At Musicbed, we’re passionate about CDDP’s cause because we get it. The commercial industry can be an intimidating place. Beyond being underrepresented, there’s a whole set of skills needed to navigate a professional career. There are clients and collaborators. There are pitches and revisions. It’s a whole different beast.
Perhaps the most unique trait Ryan Booth has is his transparency. Sure, as a creative and commercial director, he’s built a burgeoning career on the back of his visionary style — but finding someone so talented and transparent is beyond rare.
We’ve been fans of Diego Contreras since before his breakthrough film Islands nabbed a Vimeo Staff Pick in 2013. Since then, his career has been on the rise, taking him briefly through one of the most well-respected ad agencies in history (BBDO), and more recently into the realm of professional filmmaking. Not long ago, he directed two stunning short films for The Lincoln Motor Company, Bloom and Open Your Eyes. And he’s done it all within two years.
It’s very hard to tell what makes a film great. Students spend hundreds of thousands of dollars trying to learn the secret. Critics write hundreds of thousands of words trying to explain it. And still, it usually remains a mystery. But we had a revelation recently while talking to Diego Contreras about his “Unimpossible Missions” series for GE, an ad campaign meant to show off GE’s ingenuity by accomplishing seemingly impossible tasks. What makes Diego’s work great is how he invests a staggering amount of meaning into even the smallest details of his films. There is nothing trivial in his work. Even the snowballs have backstories.
On certain levels, developing a production budget is the same regardless of the type of film, whether you’re diving into a personal project or developing branded content for a client. We’ve already tackled a few notes on developing a production budget on the personal side, but after speaking with producers Sarah Schutzki (Feral Creative) and Zanah Thirus (BBDO Atlanta), we decided the commercial side deserved its own article.
At this point, we expect advertising to be insincere. We’ve never won a free cruise to the Bahamas. That cheap Mexican beer won’t transport us to our own beach — not even inside our minds. So if we expect anything from ads these days, it’s entertainment and little else.
Like any good story, our careers often make sense only in retrospect. In the moment, the way forward is anything but obvious. It’s only when you look back that you can see how one thing led to another: how you were preparing for your next big move all along, without even realizing it. That’s how things worked for director Rob Chiu who’s now directed commercials for brands like McLaren, Lexus, and Toyota — just to name a few.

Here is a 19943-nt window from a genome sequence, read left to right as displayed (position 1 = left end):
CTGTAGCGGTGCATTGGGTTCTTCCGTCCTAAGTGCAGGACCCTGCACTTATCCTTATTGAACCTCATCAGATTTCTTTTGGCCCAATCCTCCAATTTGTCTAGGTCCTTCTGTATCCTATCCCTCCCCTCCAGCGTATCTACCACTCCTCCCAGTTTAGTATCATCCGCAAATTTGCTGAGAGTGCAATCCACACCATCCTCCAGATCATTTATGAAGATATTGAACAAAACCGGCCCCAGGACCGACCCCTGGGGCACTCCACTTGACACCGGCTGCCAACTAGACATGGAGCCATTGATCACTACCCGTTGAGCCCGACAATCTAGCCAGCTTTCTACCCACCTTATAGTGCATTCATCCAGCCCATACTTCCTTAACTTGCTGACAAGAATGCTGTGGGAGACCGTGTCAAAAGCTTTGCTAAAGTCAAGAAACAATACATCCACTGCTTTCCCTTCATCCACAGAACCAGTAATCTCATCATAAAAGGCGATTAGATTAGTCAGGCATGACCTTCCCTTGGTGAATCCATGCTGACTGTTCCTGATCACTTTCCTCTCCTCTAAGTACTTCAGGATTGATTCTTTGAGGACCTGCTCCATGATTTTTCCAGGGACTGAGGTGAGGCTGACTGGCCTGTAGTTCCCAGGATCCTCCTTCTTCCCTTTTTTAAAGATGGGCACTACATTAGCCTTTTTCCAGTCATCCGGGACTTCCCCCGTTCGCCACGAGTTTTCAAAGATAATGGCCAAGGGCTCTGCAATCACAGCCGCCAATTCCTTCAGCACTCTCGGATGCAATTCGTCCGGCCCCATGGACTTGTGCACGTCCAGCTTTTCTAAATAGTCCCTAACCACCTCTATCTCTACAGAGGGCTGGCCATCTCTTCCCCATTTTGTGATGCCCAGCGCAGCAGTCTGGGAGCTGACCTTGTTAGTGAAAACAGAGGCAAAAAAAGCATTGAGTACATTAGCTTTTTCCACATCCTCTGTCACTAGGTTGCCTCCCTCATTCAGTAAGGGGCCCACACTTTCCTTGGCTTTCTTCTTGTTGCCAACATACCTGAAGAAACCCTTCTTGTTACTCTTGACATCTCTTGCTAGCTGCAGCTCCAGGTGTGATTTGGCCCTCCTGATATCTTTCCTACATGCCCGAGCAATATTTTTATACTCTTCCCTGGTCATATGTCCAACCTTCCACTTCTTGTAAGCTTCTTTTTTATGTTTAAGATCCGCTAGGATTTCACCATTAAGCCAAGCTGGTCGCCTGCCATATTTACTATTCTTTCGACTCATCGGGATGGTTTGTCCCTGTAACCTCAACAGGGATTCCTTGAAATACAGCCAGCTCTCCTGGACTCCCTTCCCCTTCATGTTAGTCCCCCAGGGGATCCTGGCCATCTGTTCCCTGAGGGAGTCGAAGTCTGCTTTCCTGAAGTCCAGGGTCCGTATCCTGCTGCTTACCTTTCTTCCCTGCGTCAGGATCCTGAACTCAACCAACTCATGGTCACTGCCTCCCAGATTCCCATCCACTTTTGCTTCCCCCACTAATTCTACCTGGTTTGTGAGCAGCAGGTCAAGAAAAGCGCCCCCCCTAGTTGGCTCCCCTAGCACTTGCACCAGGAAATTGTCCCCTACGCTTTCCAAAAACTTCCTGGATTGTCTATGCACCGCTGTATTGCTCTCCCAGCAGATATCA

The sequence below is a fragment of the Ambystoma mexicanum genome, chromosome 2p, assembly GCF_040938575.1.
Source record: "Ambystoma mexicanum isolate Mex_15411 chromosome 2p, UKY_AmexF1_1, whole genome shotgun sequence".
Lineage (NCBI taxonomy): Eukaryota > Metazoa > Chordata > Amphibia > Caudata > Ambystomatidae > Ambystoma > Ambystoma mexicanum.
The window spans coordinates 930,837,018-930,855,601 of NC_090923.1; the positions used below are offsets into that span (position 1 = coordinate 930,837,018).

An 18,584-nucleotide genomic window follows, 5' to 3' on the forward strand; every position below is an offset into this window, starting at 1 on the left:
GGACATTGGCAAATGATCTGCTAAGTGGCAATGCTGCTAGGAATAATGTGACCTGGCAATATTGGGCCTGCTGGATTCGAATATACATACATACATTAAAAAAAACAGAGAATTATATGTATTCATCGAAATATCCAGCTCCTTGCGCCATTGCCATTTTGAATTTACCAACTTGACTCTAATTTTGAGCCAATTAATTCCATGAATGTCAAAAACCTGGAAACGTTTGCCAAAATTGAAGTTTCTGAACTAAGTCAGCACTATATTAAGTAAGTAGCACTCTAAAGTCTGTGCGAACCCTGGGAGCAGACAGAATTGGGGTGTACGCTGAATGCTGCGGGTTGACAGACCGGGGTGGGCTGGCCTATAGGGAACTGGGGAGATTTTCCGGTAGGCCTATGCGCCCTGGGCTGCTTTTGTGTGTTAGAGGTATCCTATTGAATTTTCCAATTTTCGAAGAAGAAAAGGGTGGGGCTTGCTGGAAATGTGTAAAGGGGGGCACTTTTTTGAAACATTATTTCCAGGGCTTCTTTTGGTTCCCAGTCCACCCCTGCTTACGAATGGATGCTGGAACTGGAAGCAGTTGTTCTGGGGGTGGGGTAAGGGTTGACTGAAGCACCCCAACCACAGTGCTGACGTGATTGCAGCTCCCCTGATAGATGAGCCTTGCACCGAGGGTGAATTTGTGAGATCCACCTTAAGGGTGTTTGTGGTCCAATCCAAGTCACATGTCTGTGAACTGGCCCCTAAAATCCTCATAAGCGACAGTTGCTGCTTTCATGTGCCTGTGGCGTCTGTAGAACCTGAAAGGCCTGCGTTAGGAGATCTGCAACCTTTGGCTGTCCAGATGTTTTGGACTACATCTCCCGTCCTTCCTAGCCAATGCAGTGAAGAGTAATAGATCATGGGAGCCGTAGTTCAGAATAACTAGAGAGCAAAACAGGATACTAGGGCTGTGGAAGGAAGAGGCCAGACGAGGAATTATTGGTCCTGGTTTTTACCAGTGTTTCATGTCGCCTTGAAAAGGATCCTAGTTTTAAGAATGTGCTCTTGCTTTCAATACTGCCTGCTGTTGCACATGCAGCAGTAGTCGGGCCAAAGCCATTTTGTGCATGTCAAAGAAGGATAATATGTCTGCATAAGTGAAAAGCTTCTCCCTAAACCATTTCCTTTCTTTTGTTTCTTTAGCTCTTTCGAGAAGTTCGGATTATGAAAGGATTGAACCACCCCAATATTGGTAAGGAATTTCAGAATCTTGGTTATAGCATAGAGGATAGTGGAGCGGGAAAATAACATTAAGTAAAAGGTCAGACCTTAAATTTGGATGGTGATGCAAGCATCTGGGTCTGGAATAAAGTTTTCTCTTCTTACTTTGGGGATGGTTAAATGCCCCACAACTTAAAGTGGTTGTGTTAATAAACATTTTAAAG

The tagline at the end of Volvo’s new ad, “Moments,” says: Sometimes the moments that never happen matter the most. If there’s a corresponding idea in filmmaking, it might be this: Sometimes what you don’t show is the most affecting. In “Moments” — an ad as heartwarming/heart-wrenching as any we’ve ever seen — a young girl speculates about the rest of her life before starting her first day of school. What friends will she make? Where will she travel? Who will she meet? What unfolds is a fantasy within a fiction: an entire life in less than four minutes. What you see is beautiful, striking even. But ultimately, it’s just a stencil for what you don’t see. The story — the girl’s life — is the negative space.
It wasn’t easy to find someone to interview about failure. It’s not just that people don’t like talking about their failures; they can’t remember them. Most failures are quickly forgotten — maybe as a form of mental self-defense. Everyone experiences failure; but when it comes to recalling specific defeats, people draw a blank. Which is why, over time, failure feels less like an acute pain and more like a chronic discomfort. It’s something we all must learn to live with. The question is: how can we live with it best?
Dana Shaw is a hands-on type of guy. A film editor, stained-glass artist, and self-proclaimed bird charmer, Dana’s preferred method of editing documentaries is to lay out all his notes and stills on a large piece of butcher paper, so he can physically move the pieces around. “I’m really tactile,” Dana told us. “So being able to put those themes into categories and print out related quotes and put them on this ‘paper edit’ helps me organize my thoughts.”